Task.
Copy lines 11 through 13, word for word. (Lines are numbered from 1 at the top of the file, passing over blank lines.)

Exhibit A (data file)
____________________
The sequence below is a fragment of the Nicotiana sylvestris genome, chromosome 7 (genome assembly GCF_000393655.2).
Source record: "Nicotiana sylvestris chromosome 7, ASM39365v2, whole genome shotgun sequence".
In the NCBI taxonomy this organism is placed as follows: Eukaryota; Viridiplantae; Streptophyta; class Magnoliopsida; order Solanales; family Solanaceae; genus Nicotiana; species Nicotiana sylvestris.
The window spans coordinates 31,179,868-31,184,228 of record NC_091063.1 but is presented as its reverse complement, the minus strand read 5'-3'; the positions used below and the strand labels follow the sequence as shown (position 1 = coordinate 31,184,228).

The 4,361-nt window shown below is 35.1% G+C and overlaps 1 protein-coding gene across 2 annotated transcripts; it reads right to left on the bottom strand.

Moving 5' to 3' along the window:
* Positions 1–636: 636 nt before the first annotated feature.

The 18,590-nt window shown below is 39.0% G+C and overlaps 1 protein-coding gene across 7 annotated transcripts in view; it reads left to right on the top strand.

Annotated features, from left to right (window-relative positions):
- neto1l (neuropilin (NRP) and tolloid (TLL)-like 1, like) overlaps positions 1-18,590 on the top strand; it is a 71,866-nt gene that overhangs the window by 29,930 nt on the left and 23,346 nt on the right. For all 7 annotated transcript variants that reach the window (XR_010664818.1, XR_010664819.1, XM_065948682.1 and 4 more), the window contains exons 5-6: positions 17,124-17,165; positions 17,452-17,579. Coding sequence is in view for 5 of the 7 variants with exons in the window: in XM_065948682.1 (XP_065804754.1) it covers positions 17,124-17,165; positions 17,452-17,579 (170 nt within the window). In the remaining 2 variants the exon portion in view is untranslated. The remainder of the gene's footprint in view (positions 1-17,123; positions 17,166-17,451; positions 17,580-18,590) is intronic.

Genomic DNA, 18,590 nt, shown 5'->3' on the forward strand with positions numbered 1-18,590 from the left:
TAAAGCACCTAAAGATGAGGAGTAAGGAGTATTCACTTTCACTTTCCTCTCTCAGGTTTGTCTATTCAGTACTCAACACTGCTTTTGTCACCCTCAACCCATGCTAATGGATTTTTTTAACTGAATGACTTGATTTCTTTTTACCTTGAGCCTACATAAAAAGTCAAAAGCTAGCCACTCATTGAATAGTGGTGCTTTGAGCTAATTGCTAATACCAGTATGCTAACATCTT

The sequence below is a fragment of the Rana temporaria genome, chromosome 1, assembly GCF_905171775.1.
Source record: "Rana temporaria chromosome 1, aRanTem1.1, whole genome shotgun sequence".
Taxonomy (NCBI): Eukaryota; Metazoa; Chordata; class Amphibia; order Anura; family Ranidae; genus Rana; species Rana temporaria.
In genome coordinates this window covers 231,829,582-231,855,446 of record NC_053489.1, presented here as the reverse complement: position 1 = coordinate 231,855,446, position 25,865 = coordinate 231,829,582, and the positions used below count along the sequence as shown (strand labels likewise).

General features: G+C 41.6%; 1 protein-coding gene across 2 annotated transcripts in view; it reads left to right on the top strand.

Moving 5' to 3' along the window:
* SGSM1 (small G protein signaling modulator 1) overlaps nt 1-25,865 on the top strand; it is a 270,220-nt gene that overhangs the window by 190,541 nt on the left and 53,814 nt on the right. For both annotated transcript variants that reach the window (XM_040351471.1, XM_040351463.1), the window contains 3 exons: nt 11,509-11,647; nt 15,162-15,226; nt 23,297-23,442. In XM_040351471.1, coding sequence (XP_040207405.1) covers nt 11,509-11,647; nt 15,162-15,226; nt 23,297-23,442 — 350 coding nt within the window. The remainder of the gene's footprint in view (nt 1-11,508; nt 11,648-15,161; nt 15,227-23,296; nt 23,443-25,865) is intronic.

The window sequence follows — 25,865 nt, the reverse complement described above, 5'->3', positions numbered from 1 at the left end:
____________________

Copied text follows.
Genomic DNA, 18,590 nt, shown 5'->3' on the forward strand with positions numbered 1-18,590 from the left:
TAAAGCACCTAAAGATGAGGAGTAAGGAGTATTCACTTTCACTTTCCTCTCTCAGGTTTGTCTATTCAGTACTCAACACTGCTTTTGTCACCCTCAACCCATGCTAATGGATTTTTTTAACTGAATGACTTGATTTCTTTTTACCTTGAGCCTACATAAAAAGTCAAAAGCTAGCCACTCATTGAATAGTGGTGCTTTGAGCTAATTGCTAATACCAGTATGCTAACATCTT

The sequence below is a fragment of the Rana temporaria genome, chromosome 1, assembly GCF_905171775.1.